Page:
Advertisement

Philosophical Studies

, Volume 172, Issue 12, pp 3273–3292 | Cite as

What is a philosophical effect? Models of data in experimental philosophy

  • Bryce HuebnerEmail author
Article

Abstract

Papers in experimental philosophy rarely offer an account of what it would take to reveal a philosophically significant effect. In part, this is because experimental philosophers tend to pay insufficient attention to the hierarchy of models that would be required to justify interpretations of their data; as a result, some of their most exciting claims fail as explanations. But this does not impugn experimental philosophy. My aim is to show that experimental philosophy could be made more successful by developing, articulating, and advancing plausible models of the data that are collected and the analyses that are employed.

Keywords

Experimental philosophy Models of data Likert scales 

Notes

Acknowledgments

Eric Winsberg and Rebecca Kukla helped me see that the relationship between models of data and scientific explanation was relevant to experimental philosophy. I received helpful feedback on an early version of this paper from Rik Hine and an audience at the Southern Society for Philosophy and Psychology (Austin, 2013). Ruth Kramer, James Mattingly, and J. Brendan Ritchie read drafts of this paper, and offered comments that made the arguments stronger than they otherwise would have been. Finally, I would like to thank all of the anonymous reviewers of this paper; I appreciated the time they took to offer comments, even where I disagreed with them.

References

  1. Amit, E., & Greene, J. (2012). You see, the ends don’t justify the means. Psychological Science, 23(8), 861–868.CrossRefGoogle Scholar
  2. Bogen, J., & Woodward, J. (1998). Saving the phenomena. The Philosophical Review, 97(3), 303–352.CrossRefGoogle Scholar
  3. Buckwalter, W. & M. Phelan (2013). Function and feeling machines. Philosophical Studies, 166(2), 349–361. Online supplementary material http://goo.gl/D27JTg. Accessed 1 March 2015.
  4. Chambers, C. (2012). The dirty dozen: A wish list for psychology and cognitive neuroscience. http://goo.gl/XluVRQ, Accessed 31 January 2014.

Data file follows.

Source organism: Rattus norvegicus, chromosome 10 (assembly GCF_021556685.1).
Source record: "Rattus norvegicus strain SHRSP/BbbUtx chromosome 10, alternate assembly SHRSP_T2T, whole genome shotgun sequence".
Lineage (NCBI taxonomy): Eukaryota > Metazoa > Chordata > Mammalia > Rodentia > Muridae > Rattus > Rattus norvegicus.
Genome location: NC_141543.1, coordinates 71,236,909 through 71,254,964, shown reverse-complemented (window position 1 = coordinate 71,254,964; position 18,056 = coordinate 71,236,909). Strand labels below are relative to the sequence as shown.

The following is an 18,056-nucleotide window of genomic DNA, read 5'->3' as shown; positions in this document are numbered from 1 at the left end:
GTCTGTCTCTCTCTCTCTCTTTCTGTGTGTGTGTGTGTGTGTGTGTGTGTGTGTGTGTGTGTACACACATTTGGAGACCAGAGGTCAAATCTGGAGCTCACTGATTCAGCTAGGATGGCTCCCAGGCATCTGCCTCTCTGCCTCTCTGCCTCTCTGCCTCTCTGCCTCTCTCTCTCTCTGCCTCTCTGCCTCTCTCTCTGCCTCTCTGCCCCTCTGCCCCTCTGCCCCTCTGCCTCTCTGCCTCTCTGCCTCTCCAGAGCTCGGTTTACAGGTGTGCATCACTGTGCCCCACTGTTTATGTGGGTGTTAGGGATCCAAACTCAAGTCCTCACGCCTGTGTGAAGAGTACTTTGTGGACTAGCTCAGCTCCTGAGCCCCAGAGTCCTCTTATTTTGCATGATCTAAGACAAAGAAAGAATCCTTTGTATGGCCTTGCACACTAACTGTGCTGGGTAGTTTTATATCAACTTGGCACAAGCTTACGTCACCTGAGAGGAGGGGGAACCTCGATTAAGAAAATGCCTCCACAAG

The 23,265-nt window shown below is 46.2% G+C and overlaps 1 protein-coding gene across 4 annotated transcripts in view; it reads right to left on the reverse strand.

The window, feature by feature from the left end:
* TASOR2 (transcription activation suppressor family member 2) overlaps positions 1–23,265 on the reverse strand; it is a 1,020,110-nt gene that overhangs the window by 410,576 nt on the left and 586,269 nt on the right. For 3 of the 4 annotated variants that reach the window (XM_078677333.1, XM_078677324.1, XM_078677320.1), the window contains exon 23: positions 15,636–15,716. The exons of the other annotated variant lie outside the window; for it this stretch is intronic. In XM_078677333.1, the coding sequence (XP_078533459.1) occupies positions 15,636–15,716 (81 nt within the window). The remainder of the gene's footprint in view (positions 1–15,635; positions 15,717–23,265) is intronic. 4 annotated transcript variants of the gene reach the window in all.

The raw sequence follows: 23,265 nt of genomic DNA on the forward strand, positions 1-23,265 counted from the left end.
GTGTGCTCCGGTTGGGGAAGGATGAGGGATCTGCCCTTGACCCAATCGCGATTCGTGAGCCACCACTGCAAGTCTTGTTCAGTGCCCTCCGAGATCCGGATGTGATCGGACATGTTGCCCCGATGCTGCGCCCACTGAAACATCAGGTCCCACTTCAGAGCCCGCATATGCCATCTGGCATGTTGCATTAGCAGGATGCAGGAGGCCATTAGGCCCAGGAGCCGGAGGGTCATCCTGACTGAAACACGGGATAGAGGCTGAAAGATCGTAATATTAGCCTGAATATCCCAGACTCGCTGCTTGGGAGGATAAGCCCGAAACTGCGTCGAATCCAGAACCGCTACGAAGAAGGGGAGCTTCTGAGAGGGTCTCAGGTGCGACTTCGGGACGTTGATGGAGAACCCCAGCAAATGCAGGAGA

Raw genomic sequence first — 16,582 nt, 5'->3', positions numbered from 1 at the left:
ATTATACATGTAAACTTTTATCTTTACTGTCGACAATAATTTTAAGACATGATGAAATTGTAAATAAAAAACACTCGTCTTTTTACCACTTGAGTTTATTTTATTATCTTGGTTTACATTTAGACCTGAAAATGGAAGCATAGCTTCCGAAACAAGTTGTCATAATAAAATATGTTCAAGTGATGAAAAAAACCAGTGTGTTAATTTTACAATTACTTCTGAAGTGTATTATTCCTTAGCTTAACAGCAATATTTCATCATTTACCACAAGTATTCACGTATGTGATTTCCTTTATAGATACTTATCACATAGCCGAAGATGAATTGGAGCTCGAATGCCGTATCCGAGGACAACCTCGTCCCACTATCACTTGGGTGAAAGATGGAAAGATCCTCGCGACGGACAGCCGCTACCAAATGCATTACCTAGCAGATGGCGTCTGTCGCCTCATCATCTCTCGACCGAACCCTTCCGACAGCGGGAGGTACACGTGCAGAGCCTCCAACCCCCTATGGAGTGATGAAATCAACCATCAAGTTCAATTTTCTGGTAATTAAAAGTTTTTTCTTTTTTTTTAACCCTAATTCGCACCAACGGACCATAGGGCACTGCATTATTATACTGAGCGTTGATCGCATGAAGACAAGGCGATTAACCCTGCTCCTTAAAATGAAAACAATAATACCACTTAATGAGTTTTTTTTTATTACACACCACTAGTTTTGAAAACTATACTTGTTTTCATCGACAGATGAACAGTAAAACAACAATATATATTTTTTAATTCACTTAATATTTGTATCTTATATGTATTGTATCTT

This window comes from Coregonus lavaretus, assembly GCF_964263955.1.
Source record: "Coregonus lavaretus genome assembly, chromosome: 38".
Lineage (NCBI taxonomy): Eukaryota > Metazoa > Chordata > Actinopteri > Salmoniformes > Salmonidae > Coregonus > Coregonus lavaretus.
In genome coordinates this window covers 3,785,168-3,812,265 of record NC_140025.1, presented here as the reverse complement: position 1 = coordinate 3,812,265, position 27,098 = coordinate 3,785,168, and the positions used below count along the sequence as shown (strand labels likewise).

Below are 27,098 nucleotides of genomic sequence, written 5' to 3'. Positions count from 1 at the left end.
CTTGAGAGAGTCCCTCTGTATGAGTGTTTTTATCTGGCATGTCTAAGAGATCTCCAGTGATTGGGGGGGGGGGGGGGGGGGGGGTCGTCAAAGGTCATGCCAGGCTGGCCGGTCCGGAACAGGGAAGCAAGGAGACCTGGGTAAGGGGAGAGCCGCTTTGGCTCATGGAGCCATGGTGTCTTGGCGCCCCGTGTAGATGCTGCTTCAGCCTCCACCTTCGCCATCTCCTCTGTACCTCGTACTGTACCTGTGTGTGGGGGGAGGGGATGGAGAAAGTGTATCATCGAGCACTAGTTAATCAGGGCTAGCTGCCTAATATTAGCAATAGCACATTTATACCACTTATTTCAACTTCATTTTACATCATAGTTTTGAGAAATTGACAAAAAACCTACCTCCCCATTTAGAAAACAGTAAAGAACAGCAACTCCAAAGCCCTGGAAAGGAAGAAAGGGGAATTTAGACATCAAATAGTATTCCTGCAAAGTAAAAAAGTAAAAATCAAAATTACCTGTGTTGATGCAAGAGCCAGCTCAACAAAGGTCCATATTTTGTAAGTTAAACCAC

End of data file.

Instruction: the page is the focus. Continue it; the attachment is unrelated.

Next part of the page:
5. Chambers, C. et al (2013). Trust in science would be improved by study pre-registration. The Guardian. http://goo.gl/L1Hzck. Accessed 31 January 2014.
  6. Crockett, M. (2014). Behind the scenes of a ‘shocking’ new study on human altruism. The Guardian. http://gu.com/p/43gpm/stw Accessed 2 December 2014.
  7. Crockett, M., Kurth-Nelsona, Z., Siegela, J., Dayan, P., & Dolan, R. (2014). Harm to others outweighs harm to self in moral decision making. PNAS, 111(48), 17320–17325.CrossRefGoogle Scholar
  8. Cummins, R., Roth, M., & Harmon, I. (2014). Why it doesn’t matter to metaphysics what Mary learns. Philosophical Studies, 167(3), 541–555.CrossRefGoogle Scholar
  9. Haugeland, J. (1991). Representational genera. In W. Ramsey, S. Stich, & D. Rumelhart (Eds.), Philosophy and connectionist theory (pp. 61–89). Hillsdale: Lawrence Erlbaum Associates.Google Scholar
  10. Nuzzo, R. (2014). Scientific method: Statistical errors. Nature, 506, 150–152.CrossRefGoogle Scholar
  11. Rosenthal, D. (2011). Mental quality, valence, and intuition: Comments on Edouard Machery. https://wfs.gc.cuny.edu/DRosenthal/www/DR-MERG.pdf.
  12. Schulz, E., Cokely, E. T., & Feltz, A. (2011). Persistent bias in expert judgments about free will and moral responsibility. Consciousness and Cognition, 20(4), 1722–1731.CrossRefGoogle Scholar
  13. Shanahan, K. (2002). A systematic error in mass flow calorimetery demonstrated. Thermochimica Acta, 382(2), 95–100.CrossRefGoogle Scholar
  14. Suppes, P. (1962). Models of data. In E. Nagel, P. Suppes, & A. Tarski (Eds.), Logic, methodology and philosophy of science (pp. 252–261). Stanford: Stanford University Press.Google Scholar
  15. Wimsatt, W. (1974). Complexity and organization. In K. Schaffner, & R. Cohen (Eds.), Boston studies in the philosophy of science (Vol. 20, pp. 67–86). Dordrecht: Reidel.Google Scholar
  16. Wimsatt, W. (2007). Re-engineering philosophy for limited beings: Piecewise approximations to reality. Cambridge: Harvard University Press.Google Scholar
  17. Winsberg, E., Huebner, B., & Kukla, R. (in press). Accountability, values, and social modeling in radically collaborative research. Studies in the history and philosophy of science, 46, 16–23.Google Scholar

Copyright information

© Springer Science+Business Media Dordrecht 2015

Authors and Affiliations

  1. 1.Department of PhilosophyGeorgetown UniversityWashingtonUSA

Personalised recommendations